A brown dwarf is not really brown, but cherry-red.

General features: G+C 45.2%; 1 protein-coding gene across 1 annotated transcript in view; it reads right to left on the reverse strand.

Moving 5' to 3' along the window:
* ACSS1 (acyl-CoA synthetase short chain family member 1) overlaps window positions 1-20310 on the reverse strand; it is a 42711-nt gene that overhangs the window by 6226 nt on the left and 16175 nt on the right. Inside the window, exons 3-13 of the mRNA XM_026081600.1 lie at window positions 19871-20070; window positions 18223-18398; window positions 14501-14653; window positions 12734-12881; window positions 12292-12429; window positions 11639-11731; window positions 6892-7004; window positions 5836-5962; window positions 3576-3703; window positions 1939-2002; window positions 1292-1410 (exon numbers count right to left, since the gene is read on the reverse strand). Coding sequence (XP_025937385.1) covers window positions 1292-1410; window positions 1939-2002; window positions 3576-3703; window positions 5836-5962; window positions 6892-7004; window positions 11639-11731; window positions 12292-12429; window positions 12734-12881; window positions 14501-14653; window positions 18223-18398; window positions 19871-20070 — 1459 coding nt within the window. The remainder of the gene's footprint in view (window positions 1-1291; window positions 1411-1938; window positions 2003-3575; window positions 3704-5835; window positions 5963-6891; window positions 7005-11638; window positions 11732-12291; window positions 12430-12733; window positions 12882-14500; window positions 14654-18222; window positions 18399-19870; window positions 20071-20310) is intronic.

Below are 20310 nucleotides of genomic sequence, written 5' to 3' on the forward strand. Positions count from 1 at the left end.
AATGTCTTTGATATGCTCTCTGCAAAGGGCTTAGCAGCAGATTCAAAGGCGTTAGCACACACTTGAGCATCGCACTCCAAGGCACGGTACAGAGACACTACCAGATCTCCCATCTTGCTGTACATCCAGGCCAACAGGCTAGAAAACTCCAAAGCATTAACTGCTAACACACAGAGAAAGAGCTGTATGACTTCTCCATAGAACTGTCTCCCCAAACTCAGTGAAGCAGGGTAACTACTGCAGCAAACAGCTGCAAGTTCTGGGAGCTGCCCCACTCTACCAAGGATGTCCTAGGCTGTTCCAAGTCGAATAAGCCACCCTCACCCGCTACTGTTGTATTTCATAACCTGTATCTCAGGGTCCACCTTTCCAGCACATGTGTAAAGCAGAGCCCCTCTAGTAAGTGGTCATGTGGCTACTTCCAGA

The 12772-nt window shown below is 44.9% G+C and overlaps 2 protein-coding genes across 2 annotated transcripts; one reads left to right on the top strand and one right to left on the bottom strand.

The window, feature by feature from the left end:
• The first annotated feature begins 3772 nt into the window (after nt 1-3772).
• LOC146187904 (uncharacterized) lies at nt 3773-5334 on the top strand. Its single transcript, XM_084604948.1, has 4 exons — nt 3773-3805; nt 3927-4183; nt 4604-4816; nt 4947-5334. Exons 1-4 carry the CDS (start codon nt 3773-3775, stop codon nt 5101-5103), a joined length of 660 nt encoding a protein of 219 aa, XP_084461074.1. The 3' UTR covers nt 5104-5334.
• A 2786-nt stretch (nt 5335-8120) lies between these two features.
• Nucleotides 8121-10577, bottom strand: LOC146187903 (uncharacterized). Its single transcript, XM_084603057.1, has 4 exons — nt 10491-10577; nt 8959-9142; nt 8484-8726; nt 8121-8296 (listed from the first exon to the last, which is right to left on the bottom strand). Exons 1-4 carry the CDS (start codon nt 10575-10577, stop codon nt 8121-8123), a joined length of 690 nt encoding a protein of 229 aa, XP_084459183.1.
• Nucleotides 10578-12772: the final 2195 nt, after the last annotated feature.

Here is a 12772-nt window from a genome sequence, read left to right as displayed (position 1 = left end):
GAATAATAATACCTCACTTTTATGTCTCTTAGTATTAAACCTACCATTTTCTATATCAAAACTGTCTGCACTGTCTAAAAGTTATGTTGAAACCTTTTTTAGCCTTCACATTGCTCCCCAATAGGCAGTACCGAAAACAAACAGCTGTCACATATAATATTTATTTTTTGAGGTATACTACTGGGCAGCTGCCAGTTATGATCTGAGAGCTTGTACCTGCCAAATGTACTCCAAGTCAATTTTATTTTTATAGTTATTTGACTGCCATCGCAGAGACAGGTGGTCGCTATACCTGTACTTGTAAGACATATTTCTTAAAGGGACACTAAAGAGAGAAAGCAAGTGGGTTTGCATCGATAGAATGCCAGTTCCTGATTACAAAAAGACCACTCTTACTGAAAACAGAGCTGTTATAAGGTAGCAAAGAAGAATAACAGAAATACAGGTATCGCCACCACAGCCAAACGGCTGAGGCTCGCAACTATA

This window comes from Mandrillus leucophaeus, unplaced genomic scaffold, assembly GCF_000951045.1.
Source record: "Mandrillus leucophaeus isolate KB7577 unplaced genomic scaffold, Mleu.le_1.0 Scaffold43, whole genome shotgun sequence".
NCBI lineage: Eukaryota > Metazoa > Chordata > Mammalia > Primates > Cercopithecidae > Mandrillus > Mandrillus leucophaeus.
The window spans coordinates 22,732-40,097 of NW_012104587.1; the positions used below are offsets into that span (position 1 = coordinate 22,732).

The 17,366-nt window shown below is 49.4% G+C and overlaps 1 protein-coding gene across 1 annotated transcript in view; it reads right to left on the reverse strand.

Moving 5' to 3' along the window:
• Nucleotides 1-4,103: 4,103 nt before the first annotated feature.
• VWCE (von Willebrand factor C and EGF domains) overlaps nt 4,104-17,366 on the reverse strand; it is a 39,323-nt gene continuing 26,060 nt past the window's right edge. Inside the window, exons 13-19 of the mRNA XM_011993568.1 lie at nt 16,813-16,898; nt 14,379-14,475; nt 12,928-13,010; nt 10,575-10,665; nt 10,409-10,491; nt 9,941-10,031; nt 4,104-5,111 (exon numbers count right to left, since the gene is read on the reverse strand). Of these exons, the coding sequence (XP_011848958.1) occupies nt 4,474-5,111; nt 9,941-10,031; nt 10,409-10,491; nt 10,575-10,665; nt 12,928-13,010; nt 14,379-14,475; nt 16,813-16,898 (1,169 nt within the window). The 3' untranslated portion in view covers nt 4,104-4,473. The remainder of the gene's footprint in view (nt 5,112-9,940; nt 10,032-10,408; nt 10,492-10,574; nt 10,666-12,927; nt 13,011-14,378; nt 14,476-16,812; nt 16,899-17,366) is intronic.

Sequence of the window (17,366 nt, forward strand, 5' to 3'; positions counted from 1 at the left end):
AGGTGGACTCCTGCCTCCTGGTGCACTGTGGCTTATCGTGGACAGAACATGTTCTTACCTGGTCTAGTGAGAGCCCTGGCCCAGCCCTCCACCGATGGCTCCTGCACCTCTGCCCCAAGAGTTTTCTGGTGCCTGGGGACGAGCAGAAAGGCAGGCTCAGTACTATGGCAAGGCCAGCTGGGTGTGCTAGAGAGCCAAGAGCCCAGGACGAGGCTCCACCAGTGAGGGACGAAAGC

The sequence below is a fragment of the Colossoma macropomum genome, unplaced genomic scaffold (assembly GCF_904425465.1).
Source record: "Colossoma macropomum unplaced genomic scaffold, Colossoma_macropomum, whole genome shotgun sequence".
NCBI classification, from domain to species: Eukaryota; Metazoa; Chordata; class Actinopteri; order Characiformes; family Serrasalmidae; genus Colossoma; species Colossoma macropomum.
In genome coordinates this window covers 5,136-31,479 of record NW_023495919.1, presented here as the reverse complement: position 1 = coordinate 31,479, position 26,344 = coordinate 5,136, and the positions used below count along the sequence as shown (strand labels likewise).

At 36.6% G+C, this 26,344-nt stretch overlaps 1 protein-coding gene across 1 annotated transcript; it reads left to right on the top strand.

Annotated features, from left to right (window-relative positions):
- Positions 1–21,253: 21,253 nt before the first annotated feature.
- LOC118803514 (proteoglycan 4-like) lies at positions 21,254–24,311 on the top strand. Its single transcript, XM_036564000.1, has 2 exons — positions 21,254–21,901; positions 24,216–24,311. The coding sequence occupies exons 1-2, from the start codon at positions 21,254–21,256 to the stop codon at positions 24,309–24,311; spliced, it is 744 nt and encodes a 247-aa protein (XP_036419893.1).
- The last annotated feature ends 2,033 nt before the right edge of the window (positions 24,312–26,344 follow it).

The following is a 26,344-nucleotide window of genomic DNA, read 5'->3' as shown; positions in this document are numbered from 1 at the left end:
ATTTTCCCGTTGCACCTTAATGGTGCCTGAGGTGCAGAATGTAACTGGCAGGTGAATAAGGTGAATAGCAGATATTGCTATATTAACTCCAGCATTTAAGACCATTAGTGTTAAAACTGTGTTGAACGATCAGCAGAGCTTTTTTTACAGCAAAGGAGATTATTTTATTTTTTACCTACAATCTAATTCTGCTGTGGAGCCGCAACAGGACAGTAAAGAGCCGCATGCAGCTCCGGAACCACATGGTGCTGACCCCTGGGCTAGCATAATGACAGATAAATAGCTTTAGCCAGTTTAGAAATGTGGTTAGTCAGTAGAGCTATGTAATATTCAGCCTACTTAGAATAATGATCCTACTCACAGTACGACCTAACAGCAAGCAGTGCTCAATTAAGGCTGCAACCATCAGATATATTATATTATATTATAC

It’s not cold; I mean, it experiences molten iron rain, you don’t want to put your hand on it.  First discovered in 1995, they’re too big to be planets, but too small to be stars, and therefore too cool (surface < 2500 degrees C) to sustain significant nuclear fusion in their cores.  You need to be at least eight percent of the mass of our Sun if you want to be a star, and then you’d only just qualify as a red dwarf.  (Most stars are red dwarfs, actually.)   But a brown dwarf isn’t nothing; it’s still a brown dwarf.  It can fuse deuterium into helium for a while (a few million years), and to achieve that it had to be about ten Jupiters (.01 solar masses) or larger.  So that’s pretty respectable.  Luckily for anyone looking for brown dwarfs, they can keep on glowing after that initial fusion period is over because they release gravitational energy as they contract.